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    26 August 2007

    Where's this bin Laden guy?

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    Those interested in the hunt for Usama bin Laden would be well served to read the Newsweek report on the ever-continuing hunt. Consider it a concise version of Woodward's "Bush at War" and Gary Berntsen's "Jawbreaker" with additional contemporary, reporting. Here are some snips.

    This part would have made me laugh if it wasn't so serious and disappointing. Instead I just shook my head...
    The Iraq War, meanwhile, has proved to be a black hole for the Americans, devouring men and material and absorbing the attention of the brass in Washington. In 2005, the CIA gave President Bush a secret slide show on the hunt for bin Laden. The president was taken aback by the small number of CIA case officers posted to Afghanistan and Pakistan. "Is that all there are?" the president asked, according to a former intelligence official, who declined to be identified discussing White House meetings. The CIA had already embarked on a "surge" of sorts, and doubled the number of officers in the field. But many were inexperienced and raw recruits, and they produced little improvement in "actionable" intelligence.

    But it is encouraging to hear members of the military brain admitting these truisms
    In recent months, says John Arquilla, a Special Ops expert at the Naval Postgraduate School in Monterey, Calif., the U.S. military has achieved a 100-to-1 kill ratio (100 dead guerrillas to every American). But by calling in airstrikes, the Americans also kill a lot of civilians, which breeds more jihadists. And according to Thomas Johnson, also at the Naval Postgraduate School, the military's continued fixation on body counts and kill ratios is irrelevant and even counterproductive. "When you kill a person it's a multiplication factor. It demands that all the male relatives join the fight."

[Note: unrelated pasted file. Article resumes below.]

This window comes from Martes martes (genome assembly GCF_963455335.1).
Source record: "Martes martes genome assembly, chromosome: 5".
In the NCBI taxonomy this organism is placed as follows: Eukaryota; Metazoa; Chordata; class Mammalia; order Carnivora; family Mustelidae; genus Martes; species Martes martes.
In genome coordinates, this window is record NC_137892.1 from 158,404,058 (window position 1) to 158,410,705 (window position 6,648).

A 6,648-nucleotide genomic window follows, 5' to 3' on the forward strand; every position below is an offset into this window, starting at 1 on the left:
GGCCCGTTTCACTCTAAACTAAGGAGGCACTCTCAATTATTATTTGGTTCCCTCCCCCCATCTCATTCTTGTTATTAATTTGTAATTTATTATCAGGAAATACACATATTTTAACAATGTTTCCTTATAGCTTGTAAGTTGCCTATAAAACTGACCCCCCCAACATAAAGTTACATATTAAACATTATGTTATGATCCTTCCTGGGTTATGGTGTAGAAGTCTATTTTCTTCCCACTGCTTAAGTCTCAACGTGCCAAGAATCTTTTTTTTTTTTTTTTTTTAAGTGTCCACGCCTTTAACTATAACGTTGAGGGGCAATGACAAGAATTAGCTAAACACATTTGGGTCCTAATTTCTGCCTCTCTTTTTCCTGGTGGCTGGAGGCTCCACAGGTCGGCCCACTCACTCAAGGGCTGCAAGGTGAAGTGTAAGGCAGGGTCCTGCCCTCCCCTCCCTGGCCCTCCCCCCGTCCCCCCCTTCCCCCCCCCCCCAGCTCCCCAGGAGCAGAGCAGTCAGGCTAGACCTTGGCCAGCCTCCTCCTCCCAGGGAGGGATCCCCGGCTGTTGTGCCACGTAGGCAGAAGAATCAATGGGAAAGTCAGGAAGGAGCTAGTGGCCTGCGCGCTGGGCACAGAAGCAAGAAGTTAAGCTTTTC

I, of course, have been saying this for years.

    Continuing...
    Johnson, an Afghan expert, spent last February at Forward Operating Base Salerno near the Pakistan border, briefing commanders on the tribal custom of Pashtunwali. He says only about 5 percent of American troops in Afghanistan ever leave their bases—a statistic, he believes, that explains better than any other why Americans are struggling in the battle for intelligence. He says most soldiers in Afghanistan don't know simple phrases like "stop," "go," or "put your hands up." Americans continually make cultural blunders, like using canine units to search people's homes (dogs are considered unclean in Muslim culture). Meanwhile the Taliban works at winning the trust and confidence of villagers—or intimidating them. "They go into villages and say, 'The Americans have the watches but we have the time. We might not come back in a week or a year, but you bet your britches we'll eventually come back'," says Johnson.

    If the White House wants to use historical "comparisons" this one should definitely be first of their list...
    During the early days of the cold war, the old boys who ran the CIA began to reason that when it came to fighting against an underhanded foe in a battle for global survival, the rules of fair play they had learned as schoolboys no longer applied. If the communists fight dirty, we must, too, they rationalized—or freedom would perish. This ends-justifying-the-means rationale led to foolish and ultimately unsuccessful assassination plots and other dirty tricks that disgraced and demoralized the CIA when the agency's so-called Crown Jewels were revealed during Watergate. After 9/11, Bush administration officials, particularly Vice President Cheney, vowed to take the gloves off against Al Qaeda.

    or maybe this on Bush's reeducation camps in his Vietnam-Iraq misrepresentation from last week
    The danger now, says Arquilla, is that the longer the Iraq War goes on, the more skilled the new generations of jihadists will become. "They're getting re-educated," he says. "The first generation of Al Qaeda came through the [Afghan] camps. The second generation are those who've logged on [to Islamist Web sites]. The next generation will be those who have come through the crucible of Iraq. Eventually, their level of skill is going to be greater than the skill of the original generation."

    Posted by Geoff

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